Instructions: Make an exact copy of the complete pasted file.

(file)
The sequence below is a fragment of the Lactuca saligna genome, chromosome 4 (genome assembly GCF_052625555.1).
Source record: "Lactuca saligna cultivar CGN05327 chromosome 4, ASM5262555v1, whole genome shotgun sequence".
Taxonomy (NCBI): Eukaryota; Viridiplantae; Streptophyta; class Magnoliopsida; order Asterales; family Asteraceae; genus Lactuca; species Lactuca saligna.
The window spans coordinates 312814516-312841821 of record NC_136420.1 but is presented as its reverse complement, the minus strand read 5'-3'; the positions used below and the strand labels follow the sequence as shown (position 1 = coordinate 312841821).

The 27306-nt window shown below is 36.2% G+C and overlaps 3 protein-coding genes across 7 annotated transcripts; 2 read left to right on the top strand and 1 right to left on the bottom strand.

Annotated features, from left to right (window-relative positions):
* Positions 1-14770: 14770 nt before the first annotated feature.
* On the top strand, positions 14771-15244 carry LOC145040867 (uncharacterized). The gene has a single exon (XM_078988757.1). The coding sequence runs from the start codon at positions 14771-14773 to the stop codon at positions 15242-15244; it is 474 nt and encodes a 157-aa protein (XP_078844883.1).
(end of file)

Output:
The sequence below is a fragment of the Lactuca saligna genome, chromosome 4 (genome assembly GCF_052625555.1).
Source record: "Lactuca saligna cultivar CGN05327 chromosome 4, ASM5262555v1, whole genome shotgun sequence".
Taxonomy (NCBI): Eukaryota; Viridiplantae; Streptophyta; class Magnoliopsida; order Asterales; family Asteraceae; genus Lactuca; species Lactuca saligna.
The window spans coordinates 312814516-312841821 of record NC_136420.1 but is presented as its reverse complement, the minus strand read 5'-3'; the positions used below and the strand labels follow the sequence as shown (position 1 = coordinate 312841821).

The 27306-nt window shown below is 36.2% G+C and overlaps 3 protein-coding genes across 7 annotated transcripts; 2 read left to right on the top strand and 1 right to left on the bottom strand.

Annotated features, from left to right (window-relative positions):
* Positions 1-14770: 14770 nt before the first annotated feature.
* On the top strand, positions 14771-15244 carry LOC145040867 (uncharacterized). The gene has a single exon (XM_078988757.1). The coding sequence runs from the start codon at positions 14771-14773 to the stop codon at positions 15242-15244; it is 474 nt and encodes a 157-aa protein (XP_078844883.1).